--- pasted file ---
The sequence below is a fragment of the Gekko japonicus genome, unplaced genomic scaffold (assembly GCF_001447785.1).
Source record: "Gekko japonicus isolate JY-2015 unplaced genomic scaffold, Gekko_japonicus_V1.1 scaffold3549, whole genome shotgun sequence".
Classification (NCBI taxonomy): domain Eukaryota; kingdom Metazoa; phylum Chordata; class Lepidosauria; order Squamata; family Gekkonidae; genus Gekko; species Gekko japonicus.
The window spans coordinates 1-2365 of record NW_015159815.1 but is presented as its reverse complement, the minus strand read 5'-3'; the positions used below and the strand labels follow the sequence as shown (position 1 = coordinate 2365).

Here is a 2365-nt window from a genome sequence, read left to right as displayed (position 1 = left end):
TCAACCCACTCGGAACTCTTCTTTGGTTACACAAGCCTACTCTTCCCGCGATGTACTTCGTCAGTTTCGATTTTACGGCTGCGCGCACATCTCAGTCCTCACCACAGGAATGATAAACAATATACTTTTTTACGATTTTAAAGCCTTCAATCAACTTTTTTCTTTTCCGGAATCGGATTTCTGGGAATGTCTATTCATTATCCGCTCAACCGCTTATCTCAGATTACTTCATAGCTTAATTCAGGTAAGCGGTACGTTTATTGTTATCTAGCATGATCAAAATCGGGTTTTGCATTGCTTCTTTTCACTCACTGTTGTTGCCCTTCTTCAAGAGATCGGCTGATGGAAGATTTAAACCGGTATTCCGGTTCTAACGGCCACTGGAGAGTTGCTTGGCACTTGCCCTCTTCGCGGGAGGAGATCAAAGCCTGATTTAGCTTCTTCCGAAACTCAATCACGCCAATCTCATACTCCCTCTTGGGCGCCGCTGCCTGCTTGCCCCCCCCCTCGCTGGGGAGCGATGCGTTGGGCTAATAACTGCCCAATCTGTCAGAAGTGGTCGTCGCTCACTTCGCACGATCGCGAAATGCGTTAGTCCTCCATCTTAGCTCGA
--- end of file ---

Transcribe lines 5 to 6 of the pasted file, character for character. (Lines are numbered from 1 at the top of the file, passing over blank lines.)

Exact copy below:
Here is a 2365-nt window from a genome sequence, read left to right as displayed (position 1 = left end):
TCAACCCACTCGGAACTCTTCTTTGGTTACACAAGCCTACTCTTCCCGCGATGTACTTCGTCAGTTTCGATTTTACGGCTGCGCGCACATCTCAGTCCTCACCACAGGAATGATAAACAATATACTTTTTTACGATTTTAAAGCCTTCAATCAACTTTTTTCTTTTCCGGAATCGGATTTCTGGGAATGTCTATTCATTATCCGCTCAACCGCTTATCTCAGATTACTTCATAGCTTAATTCAGGTAAGCGGTACGTTTATTGTTATCTAGCATGATCAAAATCGGGTTTTGCATTGCTTCTTTTCACTCACTGTTGTTGCCCTTCTTCAAGAGATCGGCTGATGGAAGATTTAAACCGGTATTCCGGTTCTAACGGCCACTGGAGAGTTGCTTGGCACTTGCCCTCTTCGCGGGAGGAGATCAAAGCCTGATTTAGCTTCTTCCGAAACTCAATCACGCCAATCTCATACTCCCTCTTGGGCGCCGCTGCCTGCTTGCCCCCCCCCTCGCTGGGGAGCGATGCGTTGGGCTAATAACTGCCCAATCTGTCAGAAGTGGTCGTCGCTCACTTCGCACGATCGCGAAATGCGTTAGTCCTCCATCTTAGCTCGA